For years, experts have urged us to eat healthily for the sake of our heart. But it’s not just our heart that benefits from a Mediterranean-type diet rich in fruit, vegetables, and fish but containing modest amounts of meat and low-fat dairy. Our bones do too.
Osteoporosis is a bone disease that affects over 10 million Americans. Nutritionally-deficient diets and a sedentary lifestyle have been touted as the reasons why the condition is so prevalent. Our bones are living, growing structures of tissue that are constantly being broken down and built up again. Although they look solid, they are not, consisting of a harder outer layer surrounding a softer, sponge-like inner core. Osteoporosis occurs when too much bone is broken done, or too little new bone made. A loss of bone density causes our bones to become brittle and weak, meaning they can easily fracture.
While calcium and vitamin D are most commonly associated with osteoporosis, research indicates other nutrients, such as copper, iron, potassium, selenium, and vitamin K, also have important roles to play in both the prevention and treatment of the disease.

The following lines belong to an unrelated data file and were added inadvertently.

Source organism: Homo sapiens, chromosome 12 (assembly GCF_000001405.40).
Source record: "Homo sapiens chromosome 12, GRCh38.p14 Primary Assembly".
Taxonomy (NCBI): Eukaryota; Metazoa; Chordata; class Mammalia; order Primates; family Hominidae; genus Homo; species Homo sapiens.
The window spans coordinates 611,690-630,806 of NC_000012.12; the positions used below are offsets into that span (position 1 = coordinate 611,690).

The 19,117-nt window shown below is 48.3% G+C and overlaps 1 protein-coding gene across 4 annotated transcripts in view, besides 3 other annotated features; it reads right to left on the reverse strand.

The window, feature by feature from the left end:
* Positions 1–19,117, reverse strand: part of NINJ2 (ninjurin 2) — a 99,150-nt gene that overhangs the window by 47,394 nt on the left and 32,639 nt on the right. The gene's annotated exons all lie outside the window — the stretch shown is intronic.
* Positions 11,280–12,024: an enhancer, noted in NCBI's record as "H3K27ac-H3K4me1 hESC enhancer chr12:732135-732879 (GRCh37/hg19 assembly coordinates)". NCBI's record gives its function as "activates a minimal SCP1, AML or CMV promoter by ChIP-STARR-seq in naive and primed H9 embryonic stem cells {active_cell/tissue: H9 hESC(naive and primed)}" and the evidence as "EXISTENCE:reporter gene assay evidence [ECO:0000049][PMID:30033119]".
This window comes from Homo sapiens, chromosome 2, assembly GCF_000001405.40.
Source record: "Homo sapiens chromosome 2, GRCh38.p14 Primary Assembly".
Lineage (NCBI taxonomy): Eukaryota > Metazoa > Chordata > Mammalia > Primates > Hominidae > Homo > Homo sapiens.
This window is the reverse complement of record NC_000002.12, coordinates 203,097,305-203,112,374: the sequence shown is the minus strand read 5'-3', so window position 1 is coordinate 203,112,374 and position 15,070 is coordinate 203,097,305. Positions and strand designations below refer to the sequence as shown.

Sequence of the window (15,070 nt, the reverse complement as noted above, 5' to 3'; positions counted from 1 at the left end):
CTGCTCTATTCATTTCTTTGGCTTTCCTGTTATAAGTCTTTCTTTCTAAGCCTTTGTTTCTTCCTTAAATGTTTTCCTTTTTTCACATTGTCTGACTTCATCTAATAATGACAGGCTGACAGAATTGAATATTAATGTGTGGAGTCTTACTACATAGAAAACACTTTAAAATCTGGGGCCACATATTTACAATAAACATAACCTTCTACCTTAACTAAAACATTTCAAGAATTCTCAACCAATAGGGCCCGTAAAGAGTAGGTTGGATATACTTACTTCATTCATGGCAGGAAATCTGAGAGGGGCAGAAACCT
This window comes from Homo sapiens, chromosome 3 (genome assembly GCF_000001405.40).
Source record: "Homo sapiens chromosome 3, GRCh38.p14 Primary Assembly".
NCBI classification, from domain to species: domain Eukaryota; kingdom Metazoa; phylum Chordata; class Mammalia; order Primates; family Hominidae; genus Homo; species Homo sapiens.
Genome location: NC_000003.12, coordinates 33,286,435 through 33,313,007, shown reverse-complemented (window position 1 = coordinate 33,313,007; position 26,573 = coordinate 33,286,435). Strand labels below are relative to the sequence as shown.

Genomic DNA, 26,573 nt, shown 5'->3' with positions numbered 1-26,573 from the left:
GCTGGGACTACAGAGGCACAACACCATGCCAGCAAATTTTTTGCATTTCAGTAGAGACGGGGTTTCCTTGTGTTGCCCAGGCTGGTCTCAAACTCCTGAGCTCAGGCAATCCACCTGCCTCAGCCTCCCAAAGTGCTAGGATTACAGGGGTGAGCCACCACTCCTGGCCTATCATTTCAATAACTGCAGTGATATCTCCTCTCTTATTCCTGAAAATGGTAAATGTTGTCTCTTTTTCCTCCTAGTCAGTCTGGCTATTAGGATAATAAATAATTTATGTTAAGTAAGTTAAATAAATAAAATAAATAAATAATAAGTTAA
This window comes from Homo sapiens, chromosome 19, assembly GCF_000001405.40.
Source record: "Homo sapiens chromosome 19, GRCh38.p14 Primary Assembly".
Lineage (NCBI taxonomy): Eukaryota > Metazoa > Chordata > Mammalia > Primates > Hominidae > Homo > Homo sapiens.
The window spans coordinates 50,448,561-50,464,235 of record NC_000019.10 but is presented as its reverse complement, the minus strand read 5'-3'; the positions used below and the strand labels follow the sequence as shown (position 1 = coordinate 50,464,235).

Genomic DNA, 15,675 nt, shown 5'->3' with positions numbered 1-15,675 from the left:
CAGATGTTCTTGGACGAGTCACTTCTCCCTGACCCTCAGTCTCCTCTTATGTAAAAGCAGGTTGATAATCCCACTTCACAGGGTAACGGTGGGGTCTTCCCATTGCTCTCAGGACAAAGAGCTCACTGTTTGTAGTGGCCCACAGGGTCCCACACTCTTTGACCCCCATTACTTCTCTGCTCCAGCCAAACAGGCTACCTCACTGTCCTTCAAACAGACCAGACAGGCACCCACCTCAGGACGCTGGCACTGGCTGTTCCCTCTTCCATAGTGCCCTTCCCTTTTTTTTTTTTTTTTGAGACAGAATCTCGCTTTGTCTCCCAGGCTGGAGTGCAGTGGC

Wholefoods are the best way to add more bone-healthy goodness to your diet. Beat osteoporosis by:
- Making sure you eat at least five servings of fruit and vegetables a day (preferably more)
- Including more potassium-rich foods in your diet such as apricots, bananas, oranges, prunes, and sweet potatoes
- Continuing to eat high-calcium, low-fat dairy foods such as milk and yogurt, but avoid flavored or sweetened products
- Limiting your intake of sodium chloride (salt)
- Avoiding carbonated beverages; water is the best fluid to drink
- Exposing your arms and face to the sun for at least half an hour each day, but avoid sunburn, so during the morning or late afternoon is best
- Moving! Climb those stairs, walk around the block, hike those hills, lift some hand or ankle weights. As little as 30 minutes of weight-bearing exercise daily can really help strengthen your bones
- Not smoking and limiting the amount of alcohol you drink.
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